I’ve played the theatre a number of times, but I couldn’t believe how much smaller it was than I remembered it being. One of my Albion Band nightmare scenarios was driving back from here after a show all the way to Preston. I had to drop people off en-route, and I was coming down with a cold. It was 5 am when I eventually got home. I think these are what they call ‘learning experiences’.
In the interval tonight, one or two people complained that they couldn’t hear anything but bass and drums, so we made one or two adjustments, and kept the volume levels on the stage down for the second half. I think it worked well and had the desired effect.
Night Eight, Wednesday 22nd April. Ashcroft Theatre, Fairfield Halls, Croydon, London.
Arrived at the Queens Hotel in Crystal Palace at least an hour before the official check-in time, and contrary to the anticipated wait for rooms, there were just enough already cleaned and ready for the five of us. The sixth member that would usually be there - Pete Z, he lives just a stones throw away from here, so he’d gone ahead of us, travelling in the crew bus first thing this morning.
The hotel is strange, to say the least. It’s cheap. And from the outside, one would quite naturally think that the price of staying here was nothing less than a bargain. But as one moves from the car park, through the entrance, into the reception area, and eventually to the rooms, it’s as if you are going backwards in time, and one’s sense of economic satisfaction becomes as eroded as the weathered interior itself. It is a place where the ‘palatial’ and the ‘tacky’ meet - and not necessarily half way.
‘It’s only for one night’, I’ve been telling myself. I’ve been in much worse places, my God; it’s enough to bring back memories of a terrifying night in some kind of hostel place back in 1976 at the Greek port of Pareus, having missed my ferry. This place here doesn’t even come close, but it’s bad enough to remind me.
A day of mixed feelings and emotions. I once lived here, only five minutes walk from the hotel, in an area called Gipsy Hill. It was 1975, I’d been in London since New Year 71 - starting out in Harrow, then to Crouch End, from there to Blackheath where I lived in the Sandie Shaw and Jeff Banks household for ten months, from there I moved to Greenwich, then a couple of miles down the road to Lewisham to a nasty little bed-sit, and finally I ended up in Gipsy Hill.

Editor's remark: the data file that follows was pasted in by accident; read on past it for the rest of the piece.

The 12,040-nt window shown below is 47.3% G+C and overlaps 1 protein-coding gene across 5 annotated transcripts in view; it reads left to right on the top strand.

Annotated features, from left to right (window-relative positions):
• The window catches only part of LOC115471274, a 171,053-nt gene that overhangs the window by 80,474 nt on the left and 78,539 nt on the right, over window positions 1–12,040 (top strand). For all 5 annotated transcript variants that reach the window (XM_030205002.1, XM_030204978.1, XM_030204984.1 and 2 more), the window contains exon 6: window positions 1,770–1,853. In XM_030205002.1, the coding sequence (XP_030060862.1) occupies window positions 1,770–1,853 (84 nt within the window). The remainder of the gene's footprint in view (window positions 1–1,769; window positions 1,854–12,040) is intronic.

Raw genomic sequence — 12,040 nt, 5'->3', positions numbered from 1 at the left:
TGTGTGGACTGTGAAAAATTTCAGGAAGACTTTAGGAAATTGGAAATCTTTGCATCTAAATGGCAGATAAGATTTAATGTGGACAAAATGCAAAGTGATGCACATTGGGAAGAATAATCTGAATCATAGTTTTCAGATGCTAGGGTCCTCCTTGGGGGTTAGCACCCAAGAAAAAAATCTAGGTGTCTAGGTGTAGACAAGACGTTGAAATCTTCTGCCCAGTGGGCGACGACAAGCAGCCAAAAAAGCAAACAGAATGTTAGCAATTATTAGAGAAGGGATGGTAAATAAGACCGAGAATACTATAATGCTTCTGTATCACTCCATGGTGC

The address: 3 Becondale Rd, London SE19. I had the top floor of the house; Pete and Shan Zorn lived in the basement, Shan’s mother on the ground floor.
Four years after taking up residency there I eventually left the UK for what was the beginning of a nine year stay in California.
It would be logical to think that ‘community spirit’ and ‘London’ are not all that synonymous with each other, but as I retraced my 1970s footsteps this afternoon I saw and felt a sense of community that at first surprised me a little, before remembering that, yes, it was just the same back then; apart from a few new buildings here and there, not a lot has changed.
I felt both fondness and grief together as I perused and remembered.
So much of my 1970s experience in London was lost to depression and anxiety; it was largely debilitating. It is only in retrospect that I realise how ill I was; and to get up to some of the things I did, professionally speaking, was remarkable. I was evidently equipped with the tools to create all kinds of opportunities for myself, but not with the tools that would equip me to cope with the consequences.
It’s now Thursday morning, and as I sit here in Cafe Nero having breakfast - a large cappuccino, I would describe these last thirty years as a fleeting eternity. And coming right back to the present, I’m aware of the impending deadline of 11 am, the agreed time we set off for Worthing, our next port of call.